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ConCache (Concurrent Cache) is an ETS based key/value storage with following additional features:

  • row level synchronized writes (inserts, read/modify/write updates, deletes)
  • TTL support
  • modification callbacks

Usage in OTP applications

Setup project and app dependency in your mix.exs:


  defp deps do
    [{:con_cache, "~> 0.13"}, ...]

  def application do
    [applications: [:con_cache, ...], ...]


A cache can be started using ConCache.start or ConCache.start_link functions. Both functions take two arguments - the first one being a list of ConCache options, and the second one a list of GenServer options for the process being started.

Typically you want to start the cache from a supervisor:

    {ConCache, [name: :my_cache, ttl_check_interval: false]}

For OTP apps, you can generally find this in lib/<myapp>.ex. In the Phoenix web framework, look in the start function and add the worker to the children list.

Notice the name: :my_cache option. The resulting process will be registered under this alias. Now you can use the cache as follows:

# Note: all of these requests run in the caller process, without going through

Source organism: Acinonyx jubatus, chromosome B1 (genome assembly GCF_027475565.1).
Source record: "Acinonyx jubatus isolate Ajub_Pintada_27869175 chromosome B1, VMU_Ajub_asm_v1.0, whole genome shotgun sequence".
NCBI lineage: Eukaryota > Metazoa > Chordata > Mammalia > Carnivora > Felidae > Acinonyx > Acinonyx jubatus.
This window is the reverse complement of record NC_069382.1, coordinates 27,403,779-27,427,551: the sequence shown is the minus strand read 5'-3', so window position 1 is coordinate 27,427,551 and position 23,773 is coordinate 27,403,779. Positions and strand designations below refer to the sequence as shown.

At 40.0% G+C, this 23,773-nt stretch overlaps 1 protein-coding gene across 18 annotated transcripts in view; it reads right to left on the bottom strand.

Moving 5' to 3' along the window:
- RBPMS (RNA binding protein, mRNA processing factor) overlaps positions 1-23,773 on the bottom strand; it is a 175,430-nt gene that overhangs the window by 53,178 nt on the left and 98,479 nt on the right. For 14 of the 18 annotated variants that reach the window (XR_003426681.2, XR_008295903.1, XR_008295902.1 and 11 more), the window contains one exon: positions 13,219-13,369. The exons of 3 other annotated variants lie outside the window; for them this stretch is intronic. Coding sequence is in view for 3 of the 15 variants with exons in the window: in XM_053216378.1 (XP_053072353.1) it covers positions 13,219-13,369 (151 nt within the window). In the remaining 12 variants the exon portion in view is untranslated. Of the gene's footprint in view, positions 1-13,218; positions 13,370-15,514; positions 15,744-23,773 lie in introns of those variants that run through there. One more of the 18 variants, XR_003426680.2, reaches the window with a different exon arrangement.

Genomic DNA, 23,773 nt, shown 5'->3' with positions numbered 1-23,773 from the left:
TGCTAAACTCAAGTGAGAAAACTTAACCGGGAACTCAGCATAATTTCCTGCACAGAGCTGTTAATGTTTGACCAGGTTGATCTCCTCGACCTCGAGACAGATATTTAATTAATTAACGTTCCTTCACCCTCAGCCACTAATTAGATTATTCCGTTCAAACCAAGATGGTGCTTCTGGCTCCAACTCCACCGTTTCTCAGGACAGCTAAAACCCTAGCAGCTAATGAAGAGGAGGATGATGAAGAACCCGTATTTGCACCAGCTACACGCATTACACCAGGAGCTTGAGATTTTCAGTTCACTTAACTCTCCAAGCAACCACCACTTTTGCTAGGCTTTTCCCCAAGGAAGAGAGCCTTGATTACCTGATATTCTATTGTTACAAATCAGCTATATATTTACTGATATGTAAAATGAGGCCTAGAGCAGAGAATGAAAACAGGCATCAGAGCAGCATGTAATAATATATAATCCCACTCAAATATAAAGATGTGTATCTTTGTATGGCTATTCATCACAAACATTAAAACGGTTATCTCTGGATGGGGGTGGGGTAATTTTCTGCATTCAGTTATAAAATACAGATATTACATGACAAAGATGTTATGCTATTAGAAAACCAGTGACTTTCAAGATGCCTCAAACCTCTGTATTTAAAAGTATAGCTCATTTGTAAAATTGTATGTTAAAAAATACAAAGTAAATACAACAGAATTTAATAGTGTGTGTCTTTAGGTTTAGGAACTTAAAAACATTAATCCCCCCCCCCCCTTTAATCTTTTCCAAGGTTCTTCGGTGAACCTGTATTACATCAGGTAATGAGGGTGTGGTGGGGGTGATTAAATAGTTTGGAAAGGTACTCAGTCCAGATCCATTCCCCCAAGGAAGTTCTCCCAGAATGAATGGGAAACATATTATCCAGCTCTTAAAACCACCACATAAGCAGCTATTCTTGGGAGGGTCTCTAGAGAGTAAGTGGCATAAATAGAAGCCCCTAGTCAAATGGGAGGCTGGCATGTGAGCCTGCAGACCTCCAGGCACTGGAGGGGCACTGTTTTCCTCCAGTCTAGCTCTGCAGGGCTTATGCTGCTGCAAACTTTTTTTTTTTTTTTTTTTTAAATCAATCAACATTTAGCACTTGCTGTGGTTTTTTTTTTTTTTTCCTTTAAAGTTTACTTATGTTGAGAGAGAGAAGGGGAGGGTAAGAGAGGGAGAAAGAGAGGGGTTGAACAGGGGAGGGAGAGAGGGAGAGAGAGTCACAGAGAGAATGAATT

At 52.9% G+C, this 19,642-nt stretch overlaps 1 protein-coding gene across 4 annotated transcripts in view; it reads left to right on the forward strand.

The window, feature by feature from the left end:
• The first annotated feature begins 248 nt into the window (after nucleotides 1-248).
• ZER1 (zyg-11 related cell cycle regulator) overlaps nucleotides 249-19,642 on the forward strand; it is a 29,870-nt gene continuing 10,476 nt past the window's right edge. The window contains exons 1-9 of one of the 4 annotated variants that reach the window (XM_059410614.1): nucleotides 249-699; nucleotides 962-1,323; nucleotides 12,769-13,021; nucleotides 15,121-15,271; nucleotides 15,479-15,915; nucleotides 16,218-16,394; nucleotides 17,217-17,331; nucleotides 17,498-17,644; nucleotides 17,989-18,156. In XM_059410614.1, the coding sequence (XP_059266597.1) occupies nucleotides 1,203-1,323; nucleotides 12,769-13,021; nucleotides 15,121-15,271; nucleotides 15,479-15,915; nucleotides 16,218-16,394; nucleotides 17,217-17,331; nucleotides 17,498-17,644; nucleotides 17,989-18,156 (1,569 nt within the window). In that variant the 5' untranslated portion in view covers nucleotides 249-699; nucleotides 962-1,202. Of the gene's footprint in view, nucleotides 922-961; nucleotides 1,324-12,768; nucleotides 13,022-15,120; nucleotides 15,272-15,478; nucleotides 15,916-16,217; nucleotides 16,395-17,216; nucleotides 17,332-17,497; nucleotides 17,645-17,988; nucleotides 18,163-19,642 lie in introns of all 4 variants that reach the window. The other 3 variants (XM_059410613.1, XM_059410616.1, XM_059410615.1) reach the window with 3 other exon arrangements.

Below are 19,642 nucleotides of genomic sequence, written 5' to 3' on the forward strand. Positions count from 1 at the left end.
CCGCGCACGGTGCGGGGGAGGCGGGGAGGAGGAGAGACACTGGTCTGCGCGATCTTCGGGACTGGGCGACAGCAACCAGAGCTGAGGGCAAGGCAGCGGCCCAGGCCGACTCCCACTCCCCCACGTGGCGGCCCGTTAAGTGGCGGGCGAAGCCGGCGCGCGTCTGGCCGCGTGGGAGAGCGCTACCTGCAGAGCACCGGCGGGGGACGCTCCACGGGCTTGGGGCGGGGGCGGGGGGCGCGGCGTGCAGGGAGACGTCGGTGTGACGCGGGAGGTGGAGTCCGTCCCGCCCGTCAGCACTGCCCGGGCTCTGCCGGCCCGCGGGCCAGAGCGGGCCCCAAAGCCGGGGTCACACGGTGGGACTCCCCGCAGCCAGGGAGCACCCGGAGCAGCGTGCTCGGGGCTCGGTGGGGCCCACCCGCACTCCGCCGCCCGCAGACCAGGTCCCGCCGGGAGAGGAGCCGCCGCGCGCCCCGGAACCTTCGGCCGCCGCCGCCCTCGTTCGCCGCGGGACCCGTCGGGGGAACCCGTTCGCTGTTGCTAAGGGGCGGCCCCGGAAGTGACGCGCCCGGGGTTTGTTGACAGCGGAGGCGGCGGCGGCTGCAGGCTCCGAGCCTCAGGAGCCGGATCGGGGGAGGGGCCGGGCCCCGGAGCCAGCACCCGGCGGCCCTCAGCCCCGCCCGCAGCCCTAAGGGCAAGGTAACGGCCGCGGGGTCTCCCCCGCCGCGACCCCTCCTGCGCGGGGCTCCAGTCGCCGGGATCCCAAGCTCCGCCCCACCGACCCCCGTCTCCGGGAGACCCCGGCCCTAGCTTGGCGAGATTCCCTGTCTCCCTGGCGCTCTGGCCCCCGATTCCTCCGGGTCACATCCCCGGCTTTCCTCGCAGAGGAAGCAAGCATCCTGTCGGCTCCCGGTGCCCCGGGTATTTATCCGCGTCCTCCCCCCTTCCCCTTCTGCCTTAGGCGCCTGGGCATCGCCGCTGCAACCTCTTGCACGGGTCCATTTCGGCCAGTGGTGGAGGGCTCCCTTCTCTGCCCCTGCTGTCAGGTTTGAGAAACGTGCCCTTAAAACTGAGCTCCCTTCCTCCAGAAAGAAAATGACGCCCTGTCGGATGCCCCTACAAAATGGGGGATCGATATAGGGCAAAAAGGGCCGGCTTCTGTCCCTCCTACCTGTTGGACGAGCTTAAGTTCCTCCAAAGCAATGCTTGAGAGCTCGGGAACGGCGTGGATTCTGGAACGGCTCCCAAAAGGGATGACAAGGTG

# the started process.

ConCache.put(:my_cache, key, value)         # inserts value or overwrites the old one
ConCache.insert_new(:my_cache, key, value)  # inserts value or returns {:error, :already_exists}
ConCache.get(:my_cache, key)
ConCache.delete(:my_cache, key)

ConCache.update(:my_cache, key, fn(old_value) ->
  # This function is isolated on a row level. Modifications such as update, put, delete,
  # on this key will wait for this function to finish.
  # Modifications on other items are not affected.
  # Reads are always dirty.

  {:ok, new_value}

# Similar to update, but executes provided function only if item exists.
# Otherwise returns {:error, :not_existing}
ConCache.update_existing(:my_cache, key, fn(old_value) ->
  {:ok, new_value}

# Returns existing value, or calls function and stores the result.